Obama has said in the past that he favored eliminating the carried-interest tax break, which lets private equity executives pay the 15 percent capital gains tax on a large portion of their earnings, rather than the top ordinary income tax of 35 percent.
Black said in an interview on the sidelines of a conference that such a move was now likely, adding that it might have come into play even if Romney had won.
"I think carried-interest was on the table whoever won," he told Reuters. "The fact is we have a big deficit and both parties are going to have to look at different sources of revenues."
The carried-interest break, which personally benefitted Republican candidate Mitt Romney, given that he co-founded Bain Capital, costs the U.S. an estimated $18 billion a year.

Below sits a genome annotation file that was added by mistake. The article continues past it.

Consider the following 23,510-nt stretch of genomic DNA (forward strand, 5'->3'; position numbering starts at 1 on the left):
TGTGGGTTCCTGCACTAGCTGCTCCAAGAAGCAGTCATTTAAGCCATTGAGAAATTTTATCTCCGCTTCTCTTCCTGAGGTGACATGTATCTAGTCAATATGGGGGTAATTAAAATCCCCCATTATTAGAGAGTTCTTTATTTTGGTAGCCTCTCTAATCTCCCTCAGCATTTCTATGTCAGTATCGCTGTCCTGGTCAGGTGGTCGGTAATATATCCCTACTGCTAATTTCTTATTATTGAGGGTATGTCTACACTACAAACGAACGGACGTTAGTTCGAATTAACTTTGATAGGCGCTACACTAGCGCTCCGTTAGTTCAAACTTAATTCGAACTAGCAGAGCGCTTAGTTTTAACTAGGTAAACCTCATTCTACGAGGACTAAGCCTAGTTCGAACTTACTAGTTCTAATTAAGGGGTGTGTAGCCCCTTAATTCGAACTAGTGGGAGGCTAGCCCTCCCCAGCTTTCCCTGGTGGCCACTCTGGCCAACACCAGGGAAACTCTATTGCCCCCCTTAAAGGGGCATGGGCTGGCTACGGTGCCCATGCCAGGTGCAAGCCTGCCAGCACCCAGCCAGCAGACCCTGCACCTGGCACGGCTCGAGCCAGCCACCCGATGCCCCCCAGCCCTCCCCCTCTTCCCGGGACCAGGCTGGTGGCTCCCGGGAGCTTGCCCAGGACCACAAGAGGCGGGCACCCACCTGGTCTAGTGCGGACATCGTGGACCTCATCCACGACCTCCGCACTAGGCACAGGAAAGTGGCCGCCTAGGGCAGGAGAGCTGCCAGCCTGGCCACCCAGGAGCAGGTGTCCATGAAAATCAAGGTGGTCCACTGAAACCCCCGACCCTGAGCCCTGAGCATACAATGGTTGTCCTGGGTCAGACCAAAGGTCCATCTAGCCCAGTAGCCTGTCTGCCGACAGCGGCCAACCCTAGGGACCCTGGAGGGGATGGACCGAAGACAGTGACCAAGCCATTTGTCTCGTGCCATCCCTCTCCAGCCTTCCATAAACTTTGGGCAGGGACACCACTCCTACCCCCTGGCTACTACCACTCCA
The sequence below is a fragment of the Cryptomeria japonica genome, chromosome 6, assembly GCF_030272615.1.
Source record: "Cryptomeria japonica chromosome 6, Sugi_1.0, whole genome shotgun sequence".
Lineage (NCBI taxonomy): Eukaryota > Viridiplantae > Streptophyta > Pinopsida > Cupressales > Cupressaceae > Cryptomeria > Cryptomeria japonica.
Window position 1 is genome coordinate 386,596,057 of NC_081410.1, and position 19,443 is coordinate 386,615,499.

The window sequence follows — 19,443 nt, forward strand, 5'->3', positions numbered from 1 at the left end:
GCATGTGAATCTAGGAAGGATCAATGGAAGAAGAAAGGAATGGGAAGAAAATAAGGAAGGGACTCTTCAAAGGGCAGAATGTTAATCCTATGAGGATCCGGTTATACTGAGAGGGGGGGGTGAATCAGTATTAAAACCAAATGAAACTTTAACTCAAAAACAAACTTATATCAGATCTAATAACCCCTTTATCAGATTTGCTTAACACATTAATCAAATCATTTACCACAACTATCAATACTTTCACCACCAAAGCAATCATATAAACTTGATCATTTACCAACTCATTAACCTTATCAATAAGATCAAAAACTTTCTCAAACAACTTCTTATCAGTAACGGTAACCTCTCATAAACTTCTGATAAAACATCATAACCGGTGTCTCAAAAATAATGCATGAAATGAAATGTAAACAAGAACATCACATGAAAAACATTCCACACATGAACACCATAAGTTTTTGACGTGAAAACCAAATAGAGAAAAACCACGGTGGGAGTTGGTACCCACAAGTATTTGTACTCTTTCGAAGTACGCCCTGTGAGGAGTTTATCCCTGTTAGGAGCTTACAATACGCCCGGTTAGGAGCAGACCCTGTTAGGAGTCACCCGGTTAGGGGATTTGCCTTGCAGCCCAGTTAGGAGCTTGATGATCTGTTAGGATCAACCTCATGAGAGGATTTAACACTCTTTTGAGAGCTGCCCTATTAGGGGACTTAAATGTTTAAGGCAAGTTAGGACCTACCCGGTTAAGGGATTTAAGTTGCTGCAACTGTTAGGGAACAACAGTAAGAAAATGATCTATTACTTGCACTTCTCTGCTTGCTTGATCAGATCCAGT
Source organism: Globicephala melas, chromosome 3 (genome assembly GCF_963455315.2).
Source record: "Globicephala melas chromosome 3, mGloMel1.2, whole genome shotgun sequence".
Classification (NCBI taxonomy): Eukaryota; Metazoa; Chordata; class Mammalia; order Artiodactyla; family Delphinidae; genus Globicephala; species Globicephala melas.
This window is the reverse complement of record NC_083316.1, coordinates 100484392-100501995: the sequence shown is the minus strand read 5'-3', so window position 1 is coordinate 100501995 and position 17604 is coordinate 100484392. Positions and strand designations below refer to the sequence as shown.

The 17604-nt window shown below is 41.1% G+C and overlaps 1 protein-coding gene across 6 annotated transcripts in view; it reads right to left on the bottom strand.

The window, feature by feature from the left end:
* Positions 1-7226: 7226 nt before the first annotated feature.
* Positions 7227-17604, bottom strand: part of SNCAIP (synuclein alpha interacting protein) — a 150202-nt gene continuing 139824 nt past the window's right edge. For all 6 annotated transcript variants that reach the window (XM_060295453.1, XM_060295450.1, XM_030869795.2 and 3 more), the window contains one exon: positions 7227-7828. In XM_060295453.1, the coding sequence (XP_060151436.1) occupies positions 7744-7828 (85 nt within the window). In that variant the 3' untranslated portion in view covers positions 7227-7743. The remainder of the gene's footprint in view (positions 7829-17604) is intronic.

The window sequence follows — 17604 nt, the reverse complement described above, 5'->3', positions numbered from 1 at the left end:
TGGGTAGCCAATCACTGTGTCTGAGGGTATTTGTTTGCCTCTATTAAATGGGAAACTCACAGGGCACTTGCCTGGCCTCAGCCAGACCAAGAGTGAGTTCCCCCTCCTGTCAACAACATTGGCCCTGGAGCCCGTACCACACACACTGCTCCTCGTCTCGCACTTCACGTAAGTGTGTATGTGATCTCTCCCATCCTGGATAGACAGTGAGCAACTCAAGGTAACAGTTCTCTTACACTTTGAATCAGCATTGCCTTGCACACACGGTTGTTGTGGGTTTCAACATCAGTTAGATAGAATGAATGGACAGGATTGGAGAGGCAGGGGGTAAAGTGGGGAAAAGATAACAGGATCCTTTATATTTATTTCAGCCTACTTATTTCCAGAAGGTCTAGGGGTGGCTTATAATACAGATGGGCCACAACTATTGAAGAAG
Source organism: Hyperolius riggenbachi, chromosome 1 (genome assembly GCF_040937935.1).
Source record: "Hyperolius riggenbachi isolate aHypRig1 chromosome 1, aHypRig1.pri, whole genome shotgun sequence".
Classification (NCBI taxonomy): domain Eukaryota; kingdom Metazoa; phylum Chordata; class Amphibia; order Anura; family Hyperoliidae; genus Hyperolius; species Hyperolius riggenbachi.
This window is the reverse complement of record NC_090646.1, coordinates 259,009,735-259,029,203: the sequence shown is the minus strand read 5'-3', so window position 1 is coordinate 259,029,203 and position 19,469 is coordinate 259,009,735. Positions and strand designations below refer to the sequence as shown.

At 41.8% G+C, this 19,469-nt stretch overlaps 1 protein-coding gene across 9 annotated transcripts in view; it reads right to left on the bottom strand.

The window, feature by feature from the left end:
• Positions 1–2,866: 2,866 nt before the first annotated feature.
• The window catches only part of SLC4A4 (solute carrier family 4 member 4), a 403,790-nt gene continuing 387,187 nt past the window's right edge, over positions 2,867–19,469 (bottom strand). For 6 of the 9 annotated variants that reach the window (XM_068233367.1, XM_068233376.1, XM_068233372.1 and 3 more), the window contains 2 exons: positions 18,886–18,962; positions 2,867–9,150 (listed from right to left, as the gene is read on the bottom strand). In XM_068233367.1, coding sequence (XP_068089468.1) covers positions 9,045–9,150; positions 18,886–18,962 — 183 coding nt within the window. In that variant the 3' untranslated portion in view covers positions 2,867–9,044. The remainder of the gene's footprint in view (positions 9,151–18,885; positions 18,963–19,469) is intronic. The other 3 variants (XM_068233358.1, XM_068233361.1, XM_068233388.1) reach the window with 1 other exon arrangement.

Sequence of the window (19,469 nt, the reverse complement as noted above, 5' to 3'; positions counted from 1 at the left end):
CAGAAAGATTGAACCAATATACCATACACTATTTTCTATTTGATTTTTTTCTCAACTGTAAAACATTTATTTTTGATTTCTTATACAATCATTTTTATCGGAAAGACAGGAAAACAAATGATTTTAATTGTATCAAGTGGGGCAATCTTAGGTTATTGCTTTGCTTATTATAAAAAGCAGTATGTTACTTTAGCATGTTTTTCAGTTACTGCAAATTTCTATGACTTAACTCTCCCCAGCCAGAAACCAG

Overall, Black, who took home $104.2 million in 2011 dividends, salary and share of the profits from Apollo, said the effect of Obama's victory would be felt more at the margins of U.S. business.
"Look, Romney would have been a little more pro-growth in his orientation and Obama will be a little more heavy handed on the regulatory side which will slow growth a little bit but with the status quo of mixed legislature I don't think either is going to have a decisively different effect," he said.
He said he was guardedly optimistic about a potential solution to the "fiscal cliff" under which automatic spending cuts will take effect if a new U.S. deficit reduction deal is not agreed.
"Sometimes necessity is the mother of invention," he said. "In this case I think it has to be."
(Reporting By Christian Plumb; Editing by Louise Heavens)